I was nostalgic. Eventually I decided to create my own place in cyberspace to try to recapture those glorious BBS days. It is called The Potomac Tavern. It has been on the web about five years now, two of which were on ezBoard. Eventually I discovered phpBB and decided to host the darn thing myself. If you have an interest in general conversation with an emphasis on politics and have the perseverance to visit regularly, perhaps you should check us out.
Trying to keep the local feel of a BBS in the Internet age has been difficult. The Internet makes location irrelevant. Nevertheless, since many of the members are people I knew from my days BBSing, many of them are happy to hang out on The Potomac Tavern. There are about a dozen of us regulars there saying our peace. It is small, but a fun place on the Internet. We have liberals and conservatives. We talk nice to each other. We do not tolerate rude people. Many of our conversations have real depth. Although I once had pretensions of some bigger and grander place in cyberspace, I am now quite content with our regular crowd of intelligent and artistic people just chatting about whatever is on our minds.
Why all this ancient history? I mention this because sometimes you can recreate the past. While The Potomac Tavern has its own unique feel, somewhat similar to what Dawn Gibson created on The Back of the North Wind, and many of the same members, it is still a different kind of place. Frank P., Angela, Jim and Debby — friends I made in those BBS days — now hang out in my forum. Others, mostly friends of Frank, have also joined the forum and contribute everything from poems to daily facts to new discussions.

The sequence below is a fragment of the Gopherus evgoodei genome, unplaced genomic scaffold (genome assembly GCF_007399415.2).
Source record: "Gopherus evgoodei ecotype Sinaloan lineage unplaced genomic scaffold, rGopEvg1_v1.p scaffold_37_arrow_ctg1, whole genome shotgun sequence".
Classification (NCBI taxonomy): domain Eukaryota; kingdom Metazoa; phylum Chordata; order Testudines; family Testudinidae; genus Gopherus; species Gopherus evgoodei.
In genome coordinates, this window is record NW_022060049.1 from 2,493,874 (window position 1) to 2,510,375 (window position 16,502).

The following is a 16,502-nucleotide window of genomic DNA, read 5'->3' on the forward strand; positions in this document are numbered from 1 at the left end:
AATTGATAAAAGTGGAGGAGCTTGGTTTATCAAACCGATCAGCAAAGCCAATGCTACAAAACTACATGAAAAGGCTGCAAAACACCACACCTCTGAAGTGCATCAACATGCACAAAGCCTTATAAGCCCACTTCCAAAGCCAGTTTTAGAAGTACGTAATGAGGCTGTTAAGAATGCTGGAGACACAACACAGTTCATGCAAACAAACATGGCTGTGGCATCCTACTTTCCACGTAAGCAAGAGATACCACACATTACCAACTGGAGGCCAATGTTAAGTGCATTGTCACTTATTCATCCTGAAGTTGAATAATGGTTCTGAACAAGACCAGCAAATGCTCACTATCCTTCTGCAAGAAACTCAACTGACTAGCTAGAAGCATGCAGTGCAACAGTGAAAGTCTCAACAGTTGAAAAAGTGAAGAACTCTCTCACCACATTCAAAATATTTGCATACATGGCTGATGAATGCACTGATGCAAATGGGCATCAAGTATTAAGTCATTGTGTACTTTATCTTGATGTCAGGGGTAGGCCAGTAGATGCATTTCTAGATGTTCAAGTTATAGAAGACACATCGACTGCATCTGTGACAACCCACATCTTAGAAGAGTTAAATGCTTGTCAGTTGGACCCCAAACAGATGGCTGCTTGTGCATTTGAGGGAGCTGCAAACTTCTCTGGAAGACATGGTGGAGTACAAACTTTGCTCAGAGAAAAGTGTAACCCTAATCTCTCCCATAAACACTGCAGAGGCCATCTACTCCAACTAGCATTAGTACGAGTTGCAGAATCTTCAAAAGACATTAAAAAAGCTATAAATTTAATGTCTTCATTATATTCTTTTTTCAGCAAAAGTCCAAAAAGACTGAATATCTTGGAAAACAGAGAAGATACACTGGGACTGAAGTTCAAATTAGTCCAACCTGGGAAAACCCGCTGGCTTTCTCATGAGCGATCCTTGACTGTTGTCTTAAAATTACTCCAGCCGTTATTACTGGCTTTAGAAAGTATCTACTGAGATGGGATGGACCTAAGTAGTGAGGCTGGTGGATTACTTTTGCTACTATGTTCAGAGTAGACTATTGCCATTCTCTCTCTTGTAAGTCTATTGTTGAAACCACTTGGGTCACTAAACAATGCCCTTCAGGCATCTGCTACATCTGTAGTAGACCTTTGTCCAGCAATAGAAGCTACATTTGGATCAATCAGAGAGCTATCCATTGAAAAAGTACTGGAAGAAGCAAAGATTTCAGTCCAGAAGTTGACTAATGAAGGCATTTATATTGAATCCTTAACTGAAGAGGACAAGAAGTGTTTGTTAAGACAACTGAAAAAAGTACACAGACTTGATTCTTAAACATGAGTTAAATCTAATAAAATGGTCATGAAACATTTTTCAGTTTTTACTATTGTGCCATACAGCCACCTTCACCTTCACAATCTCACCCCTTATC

We recreated the past on Sunday. I got a number of my old BBS friends to show up at my house. While a few had to cancel, and a number who did attend do not actively patronize my forum, it was still a fun time. It had been at least seven years since we did something like this. There were eight of us altogether. They provided dishes, I provided a grill and meets. We drank beer. We laughed. We talked about Hurricane Katrina and day laborers. We ate cheesecake. All of this happened on my deck, screened from the bugs, on a perfectly glorious Labor Day weekend.
One thing has changed. We are older. In some cases, we are also wider. Twenty years ago, I was young. Now I am pushing 50. In addition, I was one of the younger people at my own get together. Most of the attendees were now in their 50s and 60s. However, it did not matter. Time rolled back. We were still the fun, interesting people who helped create cyberspace twenty years ago when it was uncool and geekish. Places like The Well and Yahoo Personals owe at least some of their success to us cyberspace pioneers.
Yes, we were cyberspace pioneers once, and young. Moreover, despite the odds at least some of us remain good friends after all these years. We still enjoy each other’s company, in person when we can arrange it, but mostly online. After twenty years, I realize that I have lost the artificial distinction between friends who are online friends and friends who I know in real life. They are all my friends now. Even those I only meet virtually can be as dear to me as those I know in real life.
We were among the first astronauts of the Internet age. If we have inscribed on our tombstones “cyberspace pioneer”, it would certainly be fitting.